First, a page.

What was so special about them?
-The receivers were clip slotted to accept the reverse-engineered titianium picatinny rail (IBA Design) to fit firmly.
-The receivers’ internal threads were opened up to 1.070” to allow a perfectly true alignment with the bolt face and chamber/bore dimension. The chamber was cut to accept M118LR ammo.
-The titanium recoil lug was built with the 1.070” diameter opening for the larger-barrel threads and surface ground true.
-The stainless steel magazine box was hand fitted and welded to eliminate movement when assembled.
-The stocks were custom made for the project.
-The barreled actions were bedded in titanium Devcon and Marine Tex to allow for decades of hard use without losing torque or consistency.
-Nightforce made a full 1 MOA elevation adjustment on their NXS 3.5-15X50’s to allow for faster dope changes at distance. These scopes had 1/4 MOA windage.
While successful and a hit with the Devils who got to use them, the 56 or so XM3’s were all pulled from service by 2014.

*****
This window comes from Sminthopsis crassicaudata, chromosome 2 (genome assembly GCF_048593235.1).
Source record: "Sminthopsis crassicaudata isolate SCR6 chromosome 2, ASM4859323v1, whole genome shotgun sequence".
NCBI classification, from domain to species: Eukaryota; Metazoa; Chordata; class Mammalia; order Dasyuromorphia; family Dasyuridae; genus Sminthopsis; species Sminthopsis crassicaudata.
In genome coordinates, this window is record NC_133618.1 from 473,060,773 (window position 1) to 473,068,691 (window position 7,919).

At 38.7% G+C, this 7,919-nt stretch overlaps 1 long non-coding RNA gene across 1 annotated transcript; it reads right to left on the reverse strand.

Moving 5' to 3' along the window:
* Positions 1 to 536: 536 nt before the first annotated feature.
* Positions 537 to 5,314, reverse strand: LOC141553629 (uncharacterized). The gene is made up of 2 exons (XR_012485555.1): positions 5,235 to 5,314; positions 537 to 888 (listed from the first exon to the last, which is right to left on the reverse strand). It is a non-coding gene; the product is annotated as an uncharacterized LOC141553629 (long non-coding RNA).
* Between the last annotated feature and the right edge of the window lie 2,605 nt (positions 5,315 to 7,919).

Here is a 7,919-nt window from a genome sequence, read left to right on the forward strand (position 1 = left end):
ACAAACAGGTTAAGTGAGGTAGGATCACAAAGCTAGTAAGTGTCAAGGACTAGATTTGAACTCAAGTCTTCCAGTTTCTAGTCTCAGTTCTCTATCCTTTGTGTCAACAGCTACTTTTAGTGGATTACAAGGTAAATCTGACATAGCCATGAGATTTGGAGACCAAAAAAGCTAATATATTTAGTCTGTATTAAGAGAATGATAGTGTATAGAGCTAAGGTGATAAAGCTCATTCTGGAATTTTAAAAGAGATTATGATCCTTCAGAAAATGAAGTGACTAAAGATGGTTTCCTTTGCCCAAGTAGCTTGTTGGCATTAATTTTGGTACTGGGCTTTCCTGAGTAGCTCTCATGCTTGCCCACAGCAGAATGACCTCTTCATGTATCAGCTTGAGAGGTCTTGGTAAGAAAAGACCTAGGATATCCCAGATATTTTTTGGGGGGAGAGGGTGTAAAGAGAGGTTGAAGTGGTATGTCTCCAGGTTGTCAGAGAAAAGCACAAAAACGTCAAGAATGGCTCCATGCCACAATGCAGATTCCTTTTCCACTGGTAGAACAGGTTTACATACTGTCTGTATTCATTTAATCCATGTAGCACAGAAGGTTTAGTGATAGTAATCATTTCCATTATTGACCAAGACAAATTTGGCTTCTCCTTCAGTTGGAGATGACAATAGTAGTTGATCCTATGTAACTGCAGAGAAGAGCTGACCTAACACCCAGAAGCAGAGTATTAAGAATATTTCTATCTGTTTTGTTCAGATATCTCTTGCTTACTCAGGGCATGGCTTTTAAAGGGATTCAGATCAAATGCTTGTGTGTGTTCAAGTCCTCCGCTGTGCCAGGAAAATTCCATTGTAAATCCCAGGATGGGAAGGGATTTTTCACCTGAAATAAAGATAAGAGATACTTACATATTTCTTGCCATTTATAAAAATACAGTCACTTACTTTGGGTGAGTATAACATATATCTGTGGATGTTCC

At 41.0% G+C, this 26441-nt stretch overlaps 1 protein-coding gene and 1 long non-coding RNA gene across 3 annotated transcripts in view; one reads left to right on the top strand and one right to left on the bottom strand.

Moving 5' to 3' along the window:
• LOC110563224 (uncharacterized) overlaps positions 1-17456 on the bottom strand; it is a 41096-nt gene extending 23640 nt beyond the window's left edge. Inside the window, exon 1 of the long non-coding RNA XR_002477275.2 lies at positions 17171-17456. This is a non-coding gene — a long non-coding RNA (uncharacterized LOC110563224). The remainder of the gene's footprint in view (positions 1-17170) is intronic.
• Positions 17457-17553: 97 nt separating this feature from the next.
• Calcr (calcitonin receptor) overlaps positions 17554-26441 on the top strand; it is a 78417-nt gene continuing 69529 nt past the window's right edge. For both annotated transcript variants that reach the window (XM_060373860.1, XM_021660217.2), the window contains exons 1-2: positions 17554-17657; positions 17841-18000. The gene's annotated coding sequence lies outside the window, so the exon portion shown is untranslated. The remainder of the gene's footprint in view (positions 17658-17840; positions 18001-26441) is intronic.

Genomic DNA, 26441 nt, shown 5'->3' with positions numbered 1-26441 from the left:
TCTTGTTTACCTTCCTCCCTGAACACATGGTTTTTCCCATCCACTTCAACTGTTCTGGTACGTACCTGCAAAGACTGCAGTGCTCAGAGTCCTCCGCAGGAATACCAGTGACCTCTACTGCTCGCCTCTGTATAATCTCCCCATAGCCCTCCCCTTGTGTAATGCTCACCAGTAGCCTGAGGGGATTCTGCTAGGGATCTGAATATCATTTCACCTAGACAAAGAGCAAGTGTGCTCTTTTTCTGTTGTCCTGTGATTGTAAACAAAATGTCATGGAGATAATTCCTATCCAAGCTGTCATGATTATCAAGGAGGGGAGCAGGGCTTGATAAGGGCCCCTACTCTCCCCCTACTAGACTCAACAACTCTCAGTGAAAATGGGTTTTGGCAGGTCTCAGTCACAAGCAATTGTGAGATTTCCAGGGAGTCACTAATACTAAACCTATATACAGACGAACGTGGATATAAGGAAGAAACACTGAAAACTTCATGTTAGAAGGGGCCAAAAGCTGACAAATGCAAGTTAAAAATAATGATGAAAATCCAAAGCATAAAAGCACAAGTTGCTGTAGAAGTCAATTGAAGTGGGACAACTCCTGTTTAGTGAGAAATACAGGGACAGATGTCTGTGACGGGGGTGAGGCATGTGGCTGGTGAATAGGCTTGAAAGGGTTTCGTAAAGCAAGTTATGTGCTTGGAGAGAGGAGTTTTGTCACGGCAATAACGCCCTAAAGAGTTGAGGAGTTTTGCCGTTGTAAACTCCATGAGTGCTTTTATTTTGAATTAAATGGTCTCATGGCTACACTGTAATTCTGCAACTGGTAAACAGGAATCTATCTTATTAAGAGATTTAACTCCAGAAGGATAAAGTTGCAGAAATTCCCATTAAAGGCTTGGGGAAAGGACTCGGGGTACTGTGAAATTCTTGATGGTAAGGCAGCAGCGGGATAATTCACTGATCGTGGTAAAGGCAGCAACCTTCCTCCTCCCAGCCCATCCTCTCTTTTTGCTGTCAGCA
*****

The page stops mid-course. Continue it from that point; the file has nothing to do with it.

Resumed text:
Thankfully, some have made thier way to the CMP and, as surplus bolt-action rifles, can be sold to the public.
They just auctioned off XM-3 rifle, serial number S6534025 with a factory green stock finish, built at Iron Brigade Armory by D. Briggs, USMC (Ret), 2112.
The rifle included the scope, sniper data book with some firing information; PVS22 Night Vision Device and other goodies.
Talk about functional history…
It looks like Wyoming-based Magpul will be providing the mags for the Marines moving forward, with their PMAG being the only authorized mag for field use while the USGI EPM will be relegated to training.
In government administered tests, the Gen M3 PMAG ran through 20,400 rounds of M855A1 ammo without any magazine-related stoppages, so there is that. The mags will be in two types, GEN M3 PMAG in Black (NSN 1005-01-615-5169) and the new Medium Coyote Tan (NSN 1005-01-659-7086).
“In light of the results from an enormous body of reliability and durability testing and 4 years of combat use, today it was announced that the PMAG 30 AR/M4 GEN M3 Window, in Black and Medium Coyote Tan (MCT), would be the official magazine of the entire United States Marine Corps,” noted the company in a statement on social media.
The company says the MCT mags with the NSN will be available around SHOT show for commercial sale and were designed with the HK416/M27 in mind, which is a big plus.
And it also means their will probably be about 2 million old metal body GI M16/M4 mags hit the surplus pipeline in the coming year or three.